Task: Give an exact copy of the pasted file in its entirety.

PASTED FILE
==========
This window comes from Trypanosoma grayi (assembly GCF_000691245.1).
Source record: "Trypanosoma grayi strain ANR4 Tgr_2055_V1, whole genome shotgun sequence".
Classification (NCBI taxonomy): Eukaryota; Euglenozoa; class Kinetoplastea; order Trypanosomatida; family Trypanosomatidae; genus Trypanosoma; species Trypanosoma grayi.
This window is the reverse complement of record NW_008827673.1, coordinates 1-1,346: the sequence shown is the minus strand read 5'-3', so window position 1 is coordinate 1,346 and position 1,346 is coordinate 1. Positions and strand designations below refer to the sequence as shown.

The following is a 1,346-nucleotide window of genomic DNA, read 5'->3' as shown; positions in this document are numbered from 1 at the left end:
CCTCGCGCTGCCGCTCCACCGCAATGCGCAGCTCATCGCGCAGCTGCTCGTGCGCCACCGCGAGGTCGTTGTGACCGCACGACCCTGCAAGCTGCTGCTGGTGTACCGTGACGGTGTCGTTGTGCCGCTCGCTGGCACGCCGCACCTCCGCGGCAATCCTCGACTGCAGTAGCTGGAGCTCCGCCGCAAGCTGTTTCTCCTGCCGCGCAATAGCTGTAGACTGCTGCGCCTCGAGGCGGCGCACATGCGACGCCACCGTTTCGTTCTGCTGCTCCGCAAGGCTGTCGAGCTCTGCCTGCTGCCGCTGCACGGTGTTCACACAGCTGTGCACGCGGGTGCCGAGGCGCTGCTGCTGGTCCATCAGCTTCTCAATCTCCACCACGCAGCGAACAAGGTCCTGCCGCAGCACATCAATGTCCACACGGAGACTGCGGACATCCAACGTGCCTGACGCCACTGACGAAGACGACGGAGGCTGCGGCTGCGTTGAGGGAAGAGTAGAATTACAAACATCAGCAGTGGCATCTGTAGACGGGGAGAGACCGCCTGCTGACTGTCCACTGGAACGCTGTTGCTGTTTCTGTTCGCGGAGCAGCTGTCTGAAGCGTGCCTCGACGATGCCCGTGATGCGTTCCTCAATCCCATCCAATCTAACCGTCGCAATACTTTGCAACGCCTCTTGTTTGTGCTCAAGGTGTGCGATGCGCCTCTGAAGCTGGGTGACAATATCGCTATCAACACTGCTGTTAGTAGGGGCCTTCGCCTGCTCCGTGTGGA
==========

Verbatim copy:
This window comes from Trypanosoma grayi (assembly GCF_000691245.1).
Source record: "Trypanosoma grayi strain ANR4 Tgr_2055_V1, whole genome shotgun sequence".
Classification (NCBI taxonomy): Eukaryota; Euglenozoa; class Kinetoplastea; order Trypanosomatida; family Trypanosomatidae; genus Trypanosoma; species Trypanosoma grayi.
This window is the reverse complement of record NW_008827673.1, coordinates 1-1,346: the sequence shown is the minus strand read 5'-3', so window position 1 is coordinate 1,346 and position 1,346 is coordinate 1. Positions and strand designations below refer to the sequence as shown.

The following is a 1,346-nucleotide window of genomic DNA, read 5'->3' as shown; positions in this document are numbered from 1 at the left end:
CCTCGCGCTGCCGCTCCACCGCAATGCGCAGCTCATCGCGCAGCTGCTCGTGCGCCACCGCGAGGTCGTTGTGACCGCACGACCCTGCAAGCTGCTGCTGGTGTACCGTGACGGTGTCGTTGTGCCGCTCGCTGGCACGCCGCACCTCCGCGGCAATCCTCGACTGCAGTAGCTGGAGCTCCGCCGCAAGCTGTTTCTCCTGCCGCGCAATAGCTGTAGACTGCTGCGCCTCGAGGCGGCGCACATGCGACGCCACCGTTTCGTTCTGCTGCTCCGCAAGGCTGTCGAGCTCTGCCTGCTGCCGCTGCACGGTGTTCACACAGCTGTGCACGCGGGTGCCGAGGCGCTGCTGCTGGTCCATCAGCTTCTCAATCTCCACCACGCAGCGAACAAGGTCCTGCCGCAGCACATCAATGTCCACACGGAGACTGCGGACATCCAACGTGCCTGACGCCACTGACGAAGACGACGGAGGCTGCGGCTGCGTTGAGGGAAGAGTAGAATTACAAACATCAGCAGTGGCATCTGTAGACGGGGAGAGACCGCCTGCTGACTGTCCACTGGAACGCTGTTGCTGTTTCTGTTCGCGGAGCAGCTGTCTGAAGCGTGCCTCGACGATGCCCGTGATGCGTTCCTCAATCCCATCCAATCTAACCGTCGCAATACTTTGCAACGCCTCTTGTTTGTGCTCAAGGTGTGCGATGCGCCTCTGAAGCTGGGTGACAATATCGCTATCAACACTGCTGTTAGTAGGGGCCTTCGCCTGCTCCGTGTGGA